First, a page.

Sookie Stackhouse finds it easy to turn down the request of former barmaid Arlene when she wants her job back at Merlotte’s. After all, Arlene tried to have Sookie killed. But her relationship with Eric Northman is not so clearcut. He and his vampires are keeping their distance…and a cold silence. And when Sookie learns the reason why, she is devastated.
Then a shocking murder rocks Bon Temps, and Sookie is arrested for the crime.
But the evidence against Sookie is weak, and she makes bail. Investigating the killing, she’ll learn that what passes for truth in Bon Temps is only a convenient lie. What passes for justice is more spilled blood. And what passes for love is never enough...
I have been heard to say (not seriously, but when having a hissy fit) that when a woman is done with a man, he should die. That would be how he knew that the relationship was over. Now, may I also say that I’ve never enforced this idea of mine, it was temporary insanity after the end of a particularly frustrating pseudo-relationship. But it would seem that Sookie agrees with me:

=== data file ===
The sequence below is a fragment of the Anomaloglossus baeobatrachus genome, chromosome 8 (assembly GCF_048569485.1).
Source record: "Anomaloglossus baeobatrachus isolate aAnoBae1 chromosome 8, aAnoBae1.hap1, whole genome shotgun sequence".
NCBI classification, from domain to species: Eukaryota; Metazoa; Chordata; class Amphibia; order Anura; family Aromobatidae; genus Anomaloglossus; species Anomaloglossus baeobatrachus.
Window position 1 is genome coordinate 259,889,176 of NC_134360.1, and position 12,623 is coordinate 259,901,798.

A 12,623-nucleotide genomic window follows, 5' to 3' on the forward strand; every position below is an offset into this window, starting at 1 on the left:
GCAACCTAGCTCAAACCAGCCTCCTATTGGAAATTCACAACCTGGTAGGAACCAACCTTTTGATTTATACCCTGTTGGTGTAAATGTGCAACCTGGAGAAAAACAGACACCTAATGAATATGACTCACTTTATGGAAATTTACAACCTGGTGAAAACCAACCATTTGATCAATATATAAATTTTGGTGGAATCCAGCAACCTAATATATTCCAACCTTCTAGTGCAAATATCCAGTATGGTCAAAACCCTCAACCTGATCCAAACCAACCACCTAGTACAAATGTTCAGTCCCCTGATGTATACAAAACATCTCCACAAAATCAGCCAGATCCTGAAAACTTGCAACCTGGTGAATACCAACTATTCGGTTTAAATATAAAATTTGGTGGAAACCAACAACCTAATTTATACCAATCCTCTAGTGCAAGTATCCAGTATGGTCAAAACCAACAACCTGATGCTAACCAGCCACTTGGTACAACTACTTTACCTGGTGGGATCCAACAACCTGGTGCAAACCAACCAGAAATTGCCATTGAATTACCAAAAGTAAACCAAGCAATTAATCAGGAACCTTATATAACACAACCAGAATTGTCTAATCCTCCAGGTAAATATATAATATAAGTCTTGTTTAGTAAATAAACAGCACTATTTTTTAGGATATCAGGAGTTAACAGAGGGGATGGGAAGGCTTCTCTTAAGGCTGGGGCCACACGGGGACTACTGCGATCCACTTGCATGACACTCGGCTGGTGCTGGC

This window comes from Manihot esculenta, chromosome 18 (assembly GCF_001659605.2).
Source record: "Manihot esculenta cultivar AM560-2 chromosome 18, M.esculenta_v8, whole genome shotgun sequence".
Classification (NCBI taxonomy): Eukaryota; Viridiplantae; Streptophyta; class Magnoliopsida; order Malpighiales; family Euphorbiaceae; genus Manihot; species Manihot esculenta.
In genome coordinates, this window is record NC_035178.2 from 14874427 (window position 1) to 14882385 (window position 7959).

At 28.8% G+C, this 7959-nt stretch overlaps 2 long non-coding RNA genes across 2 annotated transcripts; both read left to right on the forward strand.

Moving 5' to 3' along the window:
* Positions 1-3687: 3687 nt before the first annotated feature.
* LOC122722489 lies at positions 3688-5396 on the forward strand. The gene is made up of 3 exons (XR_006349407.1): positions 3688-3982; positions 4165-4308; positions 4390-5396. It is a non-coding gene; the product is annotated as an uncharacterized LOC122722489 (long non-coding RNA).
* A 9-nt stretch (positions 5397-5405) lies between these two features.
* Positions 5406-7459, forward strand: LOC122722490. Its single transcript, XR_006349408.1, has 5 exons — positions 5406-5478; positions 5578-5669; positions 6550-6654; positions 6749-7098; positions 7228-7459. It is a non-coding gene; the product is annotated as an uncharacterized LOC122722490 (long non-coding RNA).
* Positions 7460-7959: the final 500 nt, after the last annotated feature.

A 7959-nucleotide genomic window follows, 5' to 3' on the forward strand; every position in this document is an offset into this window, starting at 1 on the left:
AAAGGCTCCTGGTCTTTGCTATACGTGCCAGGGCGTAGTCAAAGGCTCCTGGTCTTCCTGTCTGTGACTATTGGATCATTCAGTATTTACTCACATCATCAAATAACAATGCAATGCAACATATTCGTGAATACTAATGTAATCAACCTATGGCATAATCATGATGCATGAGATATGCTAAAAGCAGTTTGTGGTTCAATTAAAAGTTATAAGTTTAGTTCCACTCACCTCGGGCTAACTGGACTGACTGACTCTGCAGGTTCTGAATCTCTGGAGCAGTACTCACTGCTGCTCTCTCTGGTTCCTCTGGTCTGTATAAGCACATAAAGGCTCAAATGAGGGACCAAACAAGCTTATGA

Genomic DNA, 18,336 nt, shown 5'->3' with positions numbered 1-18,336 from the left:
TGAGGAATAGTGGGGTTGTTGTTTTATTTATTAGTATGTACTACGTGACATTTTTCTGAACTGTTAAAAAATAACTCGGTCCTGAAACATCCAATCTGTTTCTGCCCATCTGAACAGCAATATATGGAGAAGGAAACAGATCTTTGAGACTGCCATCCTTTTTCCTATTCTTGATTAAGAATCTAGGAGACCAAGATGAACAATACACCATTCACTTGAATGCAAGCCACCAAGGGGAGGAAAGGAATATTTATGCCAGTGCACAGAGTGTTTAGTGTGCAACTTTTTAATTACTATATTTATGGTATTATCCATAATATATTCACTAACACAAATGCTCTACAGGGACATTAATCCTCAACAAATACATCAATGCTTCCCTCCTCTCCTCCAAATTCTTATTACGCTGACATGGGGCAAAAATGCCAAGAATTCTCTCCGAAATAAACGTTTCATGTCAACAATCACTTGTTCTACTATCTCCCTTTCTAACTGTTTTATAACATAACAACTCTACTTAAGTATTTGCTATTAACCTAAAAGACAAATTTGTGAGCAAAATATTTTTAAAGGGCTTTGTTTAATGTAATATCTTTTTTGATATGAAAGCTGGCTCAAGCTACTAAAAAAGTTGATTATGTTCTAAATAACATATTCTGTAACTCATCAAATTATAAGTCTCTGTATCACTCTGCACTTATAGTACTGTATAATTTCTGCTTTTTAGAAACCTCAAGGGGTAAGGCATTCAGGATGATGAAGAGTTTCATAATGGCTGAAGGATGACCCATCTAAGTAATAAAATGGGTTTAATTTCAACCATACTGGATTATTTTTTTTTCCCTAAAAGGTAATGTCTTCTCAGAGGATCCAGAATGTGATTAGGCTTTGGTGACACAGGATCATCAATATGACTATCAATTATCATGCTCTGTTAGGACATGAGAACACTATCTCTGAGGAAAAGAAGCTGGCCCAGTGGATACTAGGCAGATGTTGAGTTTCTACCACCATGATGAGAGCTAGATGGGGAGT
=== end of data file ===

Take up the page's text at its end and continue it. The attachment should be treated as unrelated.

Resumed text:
“In books, the hero was gone after the big blowup. He didn’t stick around in the vicinity doing mysterious shit, sending messages to the heroine by a third party. He hauled his ass into oblivion. And that was the way things should be, as far as I was concerned. Life should imitate romance literature far more often.”
I anticipated this ending practically from the first book. It’s not how I would have ended the series, but I was just the reader, not the writer. I’m proclaiming my undying love for Bill! But that’s just me. When I read this series the first time, I read the last three books in a frantic binge. As a result, I didn’t remember a lot of details, so it was pleasant to read a little slower this time around and soak in the final moments of a pleasurable series. I have absolutely no doubt that I will read this series again at some point, but now I hope to get on with other books, due at the library in a few days.
Bill forever, y'all.